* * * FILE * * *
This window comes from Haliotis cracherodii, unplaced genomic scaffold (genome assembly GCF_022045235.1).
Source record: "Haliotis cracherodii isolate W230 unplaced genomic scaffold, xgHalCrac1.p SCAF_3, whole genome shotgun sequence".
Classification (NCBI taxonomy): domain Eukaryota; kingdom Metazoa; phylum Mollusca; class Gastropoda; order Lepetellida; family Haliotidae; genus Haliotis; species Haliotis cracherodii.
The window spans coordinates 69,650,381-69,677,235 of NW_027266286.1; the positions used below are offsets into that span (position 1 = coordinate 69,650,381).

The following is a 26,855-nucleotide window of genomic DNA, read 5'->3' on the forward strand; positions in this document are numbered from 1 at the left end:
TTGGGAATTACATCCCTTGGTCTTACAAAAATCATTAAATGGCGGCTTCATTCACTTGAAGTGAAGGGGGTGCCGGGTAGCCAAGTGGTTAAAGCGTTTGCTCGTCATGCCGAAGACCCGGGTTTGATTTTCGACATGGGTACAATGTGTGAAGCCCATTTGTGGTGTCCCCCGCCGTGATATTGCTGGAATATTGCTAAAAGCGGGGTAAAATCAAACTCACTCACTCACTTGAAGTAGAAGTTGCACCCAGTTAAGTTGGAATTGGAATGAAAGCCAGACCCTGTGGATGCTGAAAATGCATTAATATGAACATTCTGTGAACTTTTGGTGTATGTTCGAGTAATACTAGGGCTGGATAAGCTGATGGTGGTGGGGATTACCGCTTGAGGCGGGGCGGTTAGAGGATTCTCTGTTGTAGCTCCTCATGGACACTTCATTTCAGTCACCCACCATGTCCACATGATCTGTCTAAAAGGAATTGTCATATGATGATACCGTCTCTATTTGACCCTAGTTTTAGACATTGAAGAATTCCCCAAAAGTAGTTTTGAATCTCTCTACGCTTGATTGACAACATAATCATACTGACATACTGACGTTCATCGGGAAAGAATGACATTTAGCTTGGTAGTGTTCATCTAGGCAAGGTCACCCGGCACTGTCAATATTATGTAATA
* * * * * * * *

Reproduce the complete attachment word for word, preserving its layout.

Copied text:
This window comes from Haliotis cracherodii, unplaced genomic scaffold (genome assembly GCF_022045235.1).
Source record: "Haliotis cracherodii isolate W230 unplaced genomic scaffold, xgHalCrac1.p SCAF_3, whole genome shotgun sequence".
Classification (NCBI taxonomy): domain Eukaryota; kingdom Metazoa; phylum Mollusca; class Gastropoda; order Lepetellida; family Haliotidae; genus Haliotis; species Haliotis cracherodii.
The window spans coordinates 69,650,381-69,677,235 of NW_027266286.1; the positions used below are offsets into that span (position 1 = coordinate 69,650,381).

The following is a 26,855-nucleotide window of genomic DNA, read 5'->3' on the forward strand; positions in this document are numbered from 1 at the left end:
TTGGGAATTACATCCCTTGGTCTTACAAAAATCATTAAATGGCGGCTTCATTCACTTGAAGTGAAGGGGGTGCCGGGTAGCCAAGTGGTTAAAGCGTTTGCTCGTCATGCCGAAGACCCGGGTTTGATTTTCGACATGGGTACAATGTGTGAAGCCCATTTGTGGTGTCCCCCGCCGTGATATTGCTGGAATATTGCTAAAAGCGGGGTAAAATCAAACTCACTCACTCACTTGAAGTAGAAGTTGCACCCAGTTAAGTTGGAATTGGAATGAAAGCCAGACCCTGTGGATGCTGAAAATGCATTAATATGAACATTCTGTGAACTTTTGGTGTATGTTCGAGTAATACTAGGGCTGGATAAGCTGATGGTGGTGGGGATTACCGCTTGAGGCGGGGCGGTTAGAGGATTCTCTGTTGTAGCTCCTCATGGACACTTCATTTCAGTCACCCACCATGTCCACATGATCTGTCTAAAAGGAATTGTCATATGATGATACCGTCTCTATTTGACCCTAGTTTTAGACATTGAAGAATTCCCCAAAAGTAGTTTTGAATCTCTCTACGCTTGATTGACAACATAATCATACTGACATACTGACGTTCATCGGGAAAGAATGACATTTAGCTTGGTAGTGTTCATCTAGGCAAGGTCACCCGGCACTGTCAATATTATGTAATA